National Fisherman

The U.S. House Natural Resources Committee began the lengthy process of hearings Wednesday, leading to an intended update of the Magnuson-Stevens Act, the nation's primary law for managing the nation's fisheries, with widespread consensus among witnesses on the need for better and more timely scientific stock assessments.

But among three Massachusetts congressmen — including the ranking Democrat on the committee, Rep. Ed Markey — there was no consensus on the need for a rewrite of the law to give the National Oceanic and Atmospheric Administration more flexibility in writing rebuilding plans for overfished species.

In written statements to the committee, Congressmen John Tierney, whose district includes Cape Ann, and William Keating, who represents Cape Cod and the ports along Massachusetts Bay, both underscored the need for greater flexibility. These views were in line with those of retired Congressman Barney Frank, who represented New Bedford before deciding against running again last November in a reconfigured district that did not include that port city.

Markey — who avoided the issue of flexibility in prepared opening comments, and instead hammered the Republicans for blocking fisheries disaster funding for the Northeast groundfishery at the end of the last session — made clear in a statement to the Times last week that he believed Magnuson was sufficiently flexible.

"It is flexible enough that when Massachusetts fishermen and elected officials including myself asked for carryover of unused quota from this year to next, the answer was yes," he said in an email last week. Markey, of Malden, is dean of the Massachusetts congressional delegation and his district includes the coastal communities of Revere and Winthrop.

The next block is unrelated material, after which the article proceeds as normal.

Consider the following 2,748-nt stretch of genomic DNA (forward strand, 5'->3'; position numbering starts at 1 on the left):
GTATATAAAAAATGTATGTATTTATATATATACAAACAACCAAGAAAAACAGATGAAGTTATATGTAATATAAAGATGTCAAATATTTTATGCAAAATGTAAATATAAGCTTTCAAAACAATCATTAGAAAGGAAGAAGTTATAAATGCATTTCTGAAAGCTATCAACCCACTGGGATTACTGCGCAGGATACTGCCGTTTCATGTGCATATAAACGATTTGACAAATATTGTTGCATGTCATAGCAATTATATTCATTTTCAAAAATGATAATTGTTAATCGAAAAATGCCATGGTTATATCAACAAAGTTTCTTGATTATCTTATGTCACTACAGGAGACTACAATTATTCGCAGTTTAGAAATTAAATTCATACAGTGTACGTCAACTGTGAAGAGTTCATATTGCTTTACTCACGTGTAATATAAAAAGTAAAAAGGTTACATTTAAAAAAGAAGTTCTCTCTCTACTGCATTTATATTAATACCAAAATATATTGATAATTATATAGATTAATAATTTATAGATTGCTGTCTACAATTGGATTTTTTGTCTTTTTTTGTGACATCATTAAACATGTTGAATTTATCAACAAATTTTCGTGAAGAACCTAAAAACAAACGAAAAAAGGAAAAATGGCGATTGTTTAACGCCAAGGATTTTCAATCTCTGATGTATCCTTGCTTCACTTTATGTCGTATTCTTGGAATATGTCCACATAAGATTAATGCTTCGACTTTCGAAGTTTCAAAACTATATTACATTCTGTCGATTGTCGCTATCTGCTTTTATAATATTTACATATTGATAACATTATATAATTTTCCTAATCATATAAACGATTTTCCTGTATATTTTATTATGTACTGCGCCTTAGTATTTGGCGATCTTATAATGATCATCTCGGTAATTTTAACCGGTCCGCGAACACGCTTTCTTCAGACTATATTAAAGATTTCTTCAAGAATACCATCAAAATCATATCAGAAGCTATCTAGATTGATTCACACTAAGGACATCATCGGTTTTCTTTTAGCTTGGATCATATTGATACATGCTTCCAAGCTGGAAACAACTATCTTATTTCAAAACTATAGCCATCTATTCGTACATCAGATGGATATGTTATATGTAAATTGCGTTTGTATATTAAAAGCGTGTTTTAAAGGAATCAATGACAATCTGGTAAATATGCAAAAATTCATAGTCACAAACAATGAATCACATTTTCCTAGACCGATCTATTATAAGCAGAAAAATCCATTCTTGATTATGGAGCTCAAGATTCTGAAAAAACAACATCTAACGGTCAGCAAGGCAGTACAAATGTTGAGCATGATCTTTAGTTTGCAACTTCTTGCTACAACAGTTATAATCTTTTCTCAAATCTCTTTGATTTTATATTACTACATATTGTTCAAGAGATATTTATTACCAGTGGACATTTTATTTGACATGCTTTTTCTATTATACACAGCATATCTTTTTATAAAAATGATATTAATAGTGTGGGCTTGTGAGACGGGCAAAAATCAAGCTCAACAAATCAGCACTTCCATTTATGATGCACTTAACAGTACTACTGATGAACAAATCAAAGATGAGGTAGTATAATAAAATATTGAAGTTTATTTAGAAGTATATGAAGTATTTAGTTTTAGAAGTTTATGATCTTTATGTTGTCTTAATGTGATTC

Read the full story at the Gloucester Daily Times>>

National Fisherman Live

National Fisherman Live: 3/10/15

In this episode, Online Editor Leslie Taylor talks with Mike McLouglin, vice president of Dunlop Industrial and Protective Footwear.

National Fisherman Live: 2/24/15

In this episode:

March date set for disaster aid dispersal
Oregon LNG project could disrupt fishing
NOAA tweaks gear marking requirement
N.C. launches first commercial/recreational dock
Spiny lobster traps limits not well received

Inside the Industry

Alaska Gov. Bill Walker is required by state statute to appoint someone to the Board of Fisheries by today, Tuesday, May 19. However, his efforts to fill the seat have gone unfulfilled since he took office in January. The seven-member board serves as an in-state fishery management council for fisheries in state waters.

The resignation of Walker’s director of Boards and Commissions, Karen Gillis, fanned the flames of controversy late last week.

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Keith Decker, president and COO of High Liner Foods, will take over for the outgoing CEO, Harry Demone, who will assume the role as chairman of the board of directors. The Lunenburg, Nova Scotia-based seafood supplier boasts sales in excess of $310 million (American) for the first quarter of the year.

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